Debate: Will AI Replace Humans?

Coach Cookie
Post by Coach Cookie
January 9, 2023
Debate: Will AI Replace Humans?

With the development of artificial intelligence and robotics, there has been a lot of anxiety about machines replacing humans. Though many people argue that "machines will never replace humans because humans are special." What is so special about humans? What prevents machines from replacing humans?

Assumption 1: Human beings are special since they can work.

Just a few example can cast some doubt on this statement. Automatic pesticide sprayers, vacuum cleaner and robotic arms show how robots and AI can work even more efficiently than humans.

Assumption 2: Human beings have intelligence and strategies.

1996, IBM's supercomputer called Deep Blue defeated the world chess champion Garry Kasparov.

2015, Google AI taught itself to play 49 Atari games. Moreover, most of the scores obtained by this algorithm can be equal to or even surpass humans, and they used strategies that human players have never thought of [1].

2016, Google Alphago software defeated South Korean grandmaster Lee Sedol 4-1. After the game, most people concluded that humans have no hope of defeating AlphaGo or its updated iterations.

All these show that artificial intelligence is superior to human intelligence, and it will be even more true in the future.

Viewpoint 3: Humans are self-aware and can decide for themselves.

The simplest example: opening TikTok, Instagram, or YouTube. Are the videos and content really chosen by us? Algorithms decide for us what to watch next based on our view history.

While algorithms attempt to know us better than we do, they can manipulate our views on politics. As early as in the 2012 U.S. presidential election, the Obama campaign team had used Facebook to win the election. What brought this trend to the forefront was the 2016 U.S. presidential election. The Trump campaign team used social media algorithms to “brainwash” swing voters (voters who have not decided who to vote for), swing voters received information and photos of Trump again and again, which imposed feelings that they were familiar with the candidate and proposed policies [2] .

Assumption 4: Only humans understand art.

David Cope, former professor of music at University of California, Santa Cruz (UCSC) wrote a program capable of composing concertos, choruses, symphonies and operas, called EMI (experiments in musical intelligence). EMI can imitate Bach, Beethoven, Chopin, Rachmaninoff and Stravinsky. The audience could not tell it apart from human music thinking EMI's music was full of emotional resonance when they were not told about who the performer was. David Cope also wrote Annie, a new program. Annie constantly updates and its music style with pop music.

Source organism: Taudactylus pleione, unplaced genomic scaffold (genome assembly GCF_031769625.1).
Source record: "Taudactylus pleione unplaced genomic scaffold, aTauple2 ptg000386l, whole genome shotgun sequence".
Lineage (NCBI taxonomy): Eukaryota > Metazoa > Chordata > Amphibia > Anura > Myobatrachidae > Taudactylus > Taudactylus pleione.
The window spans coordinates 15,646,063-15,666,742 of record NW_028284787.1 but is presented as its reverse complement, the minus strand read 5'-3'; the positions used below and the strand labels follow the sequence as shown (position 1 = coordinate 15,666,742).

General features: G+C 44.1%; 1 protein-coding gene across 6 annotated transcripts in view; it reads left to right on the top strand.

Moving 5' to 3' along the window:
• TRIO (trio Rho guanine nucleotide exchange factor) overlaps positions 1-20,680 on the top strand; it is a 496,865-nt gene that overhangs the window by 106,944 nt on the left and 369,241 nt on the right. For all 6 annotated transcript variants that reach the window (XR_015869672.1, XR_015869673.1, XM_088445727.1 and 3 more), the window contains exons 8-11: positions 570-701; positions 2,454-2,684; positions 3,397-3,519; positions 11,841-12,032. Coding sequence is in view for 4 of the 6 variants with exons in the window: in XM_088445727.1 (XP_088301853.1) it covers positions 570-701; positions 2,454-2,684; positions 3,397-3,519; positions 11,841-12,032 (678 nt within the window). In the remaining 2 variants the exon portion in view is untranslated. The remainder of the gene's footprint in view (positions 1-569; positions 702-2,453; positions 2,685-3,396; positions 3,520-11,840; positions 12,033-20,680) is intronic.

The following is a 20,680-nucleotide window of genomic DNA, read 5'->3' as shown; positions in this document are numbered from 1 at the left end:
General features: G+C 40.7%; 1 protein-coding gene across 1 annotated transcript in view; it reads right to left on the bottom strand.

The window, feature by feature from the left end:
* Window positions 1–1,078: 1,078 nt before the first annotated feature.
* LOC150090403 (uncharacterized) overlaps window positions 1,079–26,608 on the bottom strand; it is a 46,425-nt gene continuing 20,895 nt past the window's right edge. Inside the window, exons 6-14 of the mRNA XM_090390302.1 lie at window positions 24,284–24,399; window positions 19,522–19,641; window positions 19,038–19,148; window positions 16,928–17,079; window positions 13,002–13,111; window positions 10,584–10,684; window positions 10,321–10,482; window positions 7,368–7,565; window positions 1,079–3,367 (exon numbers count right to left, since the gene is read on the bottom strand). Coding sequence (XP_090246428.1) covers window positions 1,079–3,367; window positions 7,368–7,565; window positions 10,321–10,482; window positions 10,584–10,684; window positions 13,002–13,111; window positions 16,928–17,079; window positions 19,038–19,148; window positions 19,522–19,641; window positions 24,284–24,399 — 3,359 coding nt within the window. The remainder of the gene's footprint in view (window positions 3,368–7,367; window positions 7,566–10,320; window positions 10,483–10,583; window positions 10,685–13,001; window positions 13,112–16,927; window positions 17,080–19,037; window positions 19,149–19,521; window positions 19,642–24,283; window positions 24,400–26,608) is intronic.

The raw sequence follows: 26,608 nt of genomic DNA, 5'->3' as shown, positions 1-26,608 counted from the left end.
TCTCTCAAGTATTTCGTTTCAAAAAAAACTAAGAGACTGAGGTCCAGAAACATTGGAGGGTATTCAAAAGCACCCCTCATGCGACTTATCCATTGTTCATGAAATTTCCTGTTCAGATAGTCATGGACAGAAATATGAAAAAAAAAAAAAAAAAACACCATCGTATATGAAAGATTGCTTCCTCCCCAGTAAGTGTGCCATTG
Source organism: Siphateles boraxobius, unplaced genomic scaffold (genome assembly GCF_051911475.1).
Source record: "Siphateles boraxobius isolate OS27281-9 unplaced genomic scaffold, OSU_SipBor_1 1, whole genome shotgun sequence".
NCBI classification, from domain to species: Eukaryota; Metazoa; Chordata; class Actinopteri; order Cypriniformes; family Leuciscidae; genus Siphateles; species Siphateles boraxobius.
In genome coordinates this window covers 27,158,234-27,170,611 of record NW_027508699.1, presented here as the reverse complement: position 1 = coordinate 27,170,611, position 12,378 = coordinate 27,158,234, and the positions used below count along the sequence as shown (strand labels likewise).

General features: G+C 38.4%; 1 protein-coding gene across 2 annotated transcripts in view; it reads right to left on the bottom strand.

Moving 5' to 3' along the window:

After reading the above examples, you may feel pessimistic: artificial intelligence can do everything better than humans, it is the trend for artificial intelligence to replace humans.

Human beings do have peculiarities .

Carl Benedikt Frey and Michael A. Osborne from University of Oxford published "The Future of Employment" in 2013. The research report, investigated the probability of 702 jobs being replaced by computers in the next 20 years. Study found that jobs require creativity and social skills which are advantages humans share [3].

While AI can imitate past musicians, it cannot create a brand new candidate (at least not in the short term). Yuval Noah Harari (historian, philosopher) has written that "Homo sapiens rules the world because it is the only animal that can believe in things that exist purely in its own imagination... imagination has the potential to become the most powerful force in the world, even surpassing natural selection [4]." Humans can continue communicating and strengthening the connections through cooperation. Just like how they spread religious stories and embrace the fictional concepts like money.

Although we can't predict the future, creativity and communication skills can always find humans a way out.

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[1] Rebecca Morelle, ‘Google machin

e learns to master video games

’, BBC, 25 February 2015, accessed 15 November 2022,

[2] Robert Epstein, ‘How Google Could Rig the 2016 Election’, Politico Magazine, 19 August 2015, accessed 15 November 2022,

Philip N. Howard, Samuel Woolley & Ryan Calo (2018) Algorithms, bots, and political communication in the US 2016 election: The challenge of automated political communication for election law and administration, Journal of Information Technology & Politics, 15:2, 81-93, DOI: 10.1080/19331681.2018.1448735

[3] Carl Benedikt Frey, Michael A. Osborne, ‘The future of employment: How susceptible are jobs to computerisation?’, 17 September 2013, accessed 15 Nonmember 2022,

[4] Harari, Y. N. (2018). Homo deus: A Brief History of Tomorrow. Harper Perennial.

Coach Cookie
Post by Coach Cookie
January 9, 2023